Blog: Chris Brook-CarterPest control

Chris Brook-Carter | 8 November 2004

Coca-Cola may have a new image problem, according to stories coming out of India, although should sales of carbonates continue to fall, Coke’s management may do well to exploit this new trend.

Cotton farmers in some Indian villages are buying up stocks Coca-Cola and Pepsi, believing that the sugar in the fizzy drinks kills pests.

According to Reuters, farmers say scientists advised them to mix pesticides with a sugary syrup to control pests, and they found the mixture cheaper and more effective than pure chemicals.

Of course Coke and Pepsi have denied the claims. But the local man who pioneered this alternative use for cola is already something of a celebrity. His crop survived an attack of pests which had resisted other remedies.
"We found that all the colas had uniform effect on pests. The pests became numb and fell to ground," he said.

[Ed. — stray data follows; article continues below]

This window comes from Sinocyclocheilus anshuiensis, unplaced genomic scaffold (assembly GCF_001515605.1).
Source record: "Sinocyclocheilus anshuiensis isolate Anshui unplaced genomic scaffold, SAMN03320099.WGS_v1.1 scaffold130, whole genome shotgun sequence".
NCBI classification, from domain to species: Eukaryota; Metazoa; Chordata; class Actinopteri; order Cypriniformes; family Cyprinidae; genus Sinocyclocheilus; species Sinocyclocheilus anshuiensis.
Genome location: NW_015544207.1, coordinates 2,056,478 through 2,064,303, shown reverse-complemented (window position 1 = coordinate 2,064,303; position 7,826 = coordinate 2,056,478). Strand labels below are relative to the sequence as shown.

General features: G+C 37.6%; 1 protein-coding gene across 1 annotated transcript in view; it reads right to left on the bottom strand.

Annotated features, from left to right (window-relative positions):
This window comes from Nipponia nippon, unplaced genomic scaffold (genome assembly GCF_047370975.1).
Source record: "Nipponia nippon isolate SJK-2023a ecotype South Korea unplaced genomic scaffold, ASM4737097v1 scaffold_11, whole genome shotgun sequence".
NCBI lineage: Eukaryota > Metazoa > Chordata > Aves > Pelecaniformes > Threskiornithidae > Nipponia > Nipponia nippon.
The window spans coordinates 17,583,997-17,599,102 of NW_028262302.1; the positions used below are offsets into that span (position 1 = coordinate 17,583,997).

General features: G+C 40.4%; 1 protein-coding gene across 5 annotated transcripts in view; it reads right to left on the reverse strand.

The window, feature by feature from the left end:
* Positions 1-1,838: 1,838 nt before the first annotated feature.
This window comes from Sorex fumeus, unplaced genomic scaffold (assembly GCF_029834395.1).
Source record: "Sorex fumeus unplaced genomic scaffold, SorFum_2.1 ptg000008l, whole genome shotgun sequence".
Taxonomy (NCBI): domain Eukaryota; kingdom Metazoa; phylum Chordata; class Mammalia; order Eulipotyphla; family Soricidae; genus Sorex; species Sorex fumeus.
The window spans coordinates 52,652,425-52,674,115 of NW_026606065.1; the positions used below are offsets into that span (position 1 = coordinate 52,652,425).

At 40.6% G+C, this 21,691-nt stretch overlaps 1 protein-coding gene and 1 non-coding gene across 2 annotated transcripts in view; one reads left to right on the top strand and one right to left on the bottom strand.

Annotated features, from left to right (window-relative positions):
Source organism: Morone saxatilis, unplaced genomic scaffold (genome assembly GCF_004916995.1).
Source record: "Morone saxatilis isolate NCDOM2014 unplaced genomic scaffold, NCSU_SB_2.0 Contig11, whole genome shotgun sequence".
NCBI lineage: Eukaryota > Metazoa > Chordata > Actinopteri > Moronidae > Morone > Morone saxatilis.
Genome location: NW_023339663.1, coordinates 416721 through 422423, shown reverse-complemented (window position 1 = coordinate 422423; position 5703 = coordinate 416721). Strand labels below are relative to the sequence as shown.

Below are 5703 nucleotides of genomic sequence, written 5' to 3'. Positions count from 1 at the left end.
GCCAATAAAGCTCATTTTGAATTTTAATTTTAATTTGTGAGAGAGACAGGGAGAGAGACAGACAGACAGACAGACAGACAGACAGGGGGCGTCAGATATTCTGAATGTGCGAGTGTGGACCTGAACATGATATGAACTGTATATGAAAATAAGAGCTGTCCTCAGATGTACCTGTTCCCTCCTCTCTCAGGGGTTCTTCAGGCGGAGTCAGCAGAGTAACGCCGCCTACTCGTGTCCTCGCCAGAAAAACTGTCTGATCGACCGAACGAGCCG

He said the drinks had all the elements they needed: they were cheaper, sticky, fizzy, and attracted ants, which devoured the larvae of the pests. You can't buy that sort of publicity!


BLOG

Bad day on the beer? This'll help

If you work for a brewer and are having a rough week, take a minute to regain some perspective with this, from the good people at US craft beer producer Sierra Nevada Brewing Co....

BLOG

Brewers Association "bid" to buy Anheuser-Busch InBev strikes a chord

Is this a case of if you can't beat them, buy them?...

BLOG

Non-alcoholic beer fails the Bernstein challenge

Crazy days in the Bernstein offices. Taking time out from being one of the world’s top beverage analysts, the Bernstein team, lead by its London-based veteran Trevor Stirling, held its very own taste ...

BLOG

AG Barr launches Funkin innovation search

AG Barr has lined up a Funkin campaign in the UK to find an 'innovation champion'. ...

just-drinks homepage



Forgot your password?